2. At this point, you may need to rearrange your tiles a bit to prepare the file for printing. I did mention above that I could fit 2 tiles on the paper, but this do require that they are not spaced too far apart, remember, printers also need margins. And you also may want to move the other tiles out  of the way so you don’t waste toner/ink on printing parts of the neighboring tiles that happen to stick into the printing area. Remember to keep snap on while moving tiles around to avoid anything getting out of alignment.
  3. Zoom into the area you wish to print. Ensure that the set of tiles are nicely centered in the zoomed in area, and that you are zoomed in as close as possible, but without loosing any part of the tiles. Perfect precision does not matter at this point.
  4. Pick Print from the File menu.
  5. In the print dialog, you want to set the following
    • View to print: Active window
    • Sheet: All visible sheets as one page
    • Scaling: Scale Factor. Then set the paper distance and drawing distance as discussed earlier. For example, if I want 10′ in my drawing to print as 1″ on paper, then simply set drawing distance to 10′ and paper distance to 1″. CC3+ do understand those feet/inches symbols. It will convert them, so the next time you open the dialog you will see it changed to the decimal representation, but it make sit easy to type in the distances you want. Note that the Drawing distance is actually drawing units, so if your map is in metric and uses meters instead of feet, and you want 2m to equal 1″ on paper, you can type that into the box just fine. The only thing that needs to be correct is the scaling of your map in the first place. If your map is not scaled correctly, then you need to fudge these values to compensate. This is one of the reason I always advocate making your map in the correct scale from the beginning, as it makes everything simpler later on. Read my article about scaling for more on that topic.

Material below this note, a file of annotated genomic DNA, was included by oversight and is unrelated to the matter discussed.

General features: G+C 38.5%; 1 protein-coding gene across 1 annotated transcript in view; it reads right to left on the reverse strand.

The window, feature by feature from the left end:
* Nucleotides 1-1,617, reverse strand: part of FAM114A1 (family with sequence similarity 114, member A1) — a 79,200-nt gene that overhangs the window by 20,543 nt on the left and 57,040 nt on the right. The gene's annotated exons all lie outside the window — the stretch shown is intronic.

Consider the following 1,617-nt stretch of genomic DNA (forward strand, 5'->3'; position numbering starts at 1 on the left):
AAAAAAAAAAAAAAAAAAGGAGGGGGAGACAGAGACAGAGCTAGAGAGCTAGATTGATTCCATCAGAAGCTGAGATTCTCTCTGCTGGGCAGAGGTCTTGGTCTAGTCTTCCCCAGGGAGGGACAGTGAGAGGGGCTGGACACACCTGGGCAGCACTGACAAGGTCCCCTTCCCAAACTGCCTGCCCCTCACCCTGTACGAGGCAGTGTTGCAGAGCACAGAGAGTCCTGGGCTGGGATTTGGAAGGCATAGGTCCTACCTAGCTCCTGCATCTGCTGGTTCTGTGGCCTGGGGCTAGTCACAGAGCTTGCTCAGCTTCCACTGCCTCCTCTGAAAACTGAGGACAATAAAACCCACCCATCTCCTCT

• Tiling: I am manually printing the pages one by one here. If you position your tiles correctly on the canvas, you can use the tiling feature to print all your tiles in one go, but you’ll need to do some alignment work here to make sure it will align correctly for every page. Unless you have a LOT of tiles, I don’t recommend using tiling for this, tiling is more suited when you have a large map that needs to be printed out over many sheets of paper.
  6. Check that everything looks OK by hitting the Preview button. If it doesn’t, check that you zoomed in correctly in step 3 and that your map is using correct scaling. If it isn’t, you may need to fudge around with the scale factor as mentioned above. If you do need to resort to that, remember to record the values, so you can reuse them for later printing (Putting the value as a text entry in the map is a good place to store them)
  7. Print. You now have a sheet with one or more tiles, all you need is to cut them out from the paper, and they are ready to play with. I recommend using something thicker than just plain paper, figure out what the thickest your printer can handle, and use that. An alternative is to print it on adhesive paper, and just glue it to thicker cardboard after printing. Another tip here is to print to PDF instead of printing straight to paper. All modern versions of Windows comes with a PDF printer that you can use. This way, you can examine the output before wasting any paper, and if you are happy, then you can just print the pdf. Just make sure that your pdf printer is configured to use the same paper size as your real printer, avoiding any surprises when you learn that letter-sized paper won’t properly hold the contents of that A4-sized pdf.

When printing, you can also use the Print Wizard (From the file menu) instead of the standard print dialog. It takes you through this with a wizard interface and helps you make the choices.


This concludes part 3 of this series. I will be back with more in part 4, taking a look at how to use the advanced symbol options in CC3+ to make these tiles into highly flexible symbols.


If you have questions regarding the content of this article, please use the ProFantasy forums. It can take a long time before comments on the blog gets noticed, especially for older articles. The forums on the other hand, I frequent daily.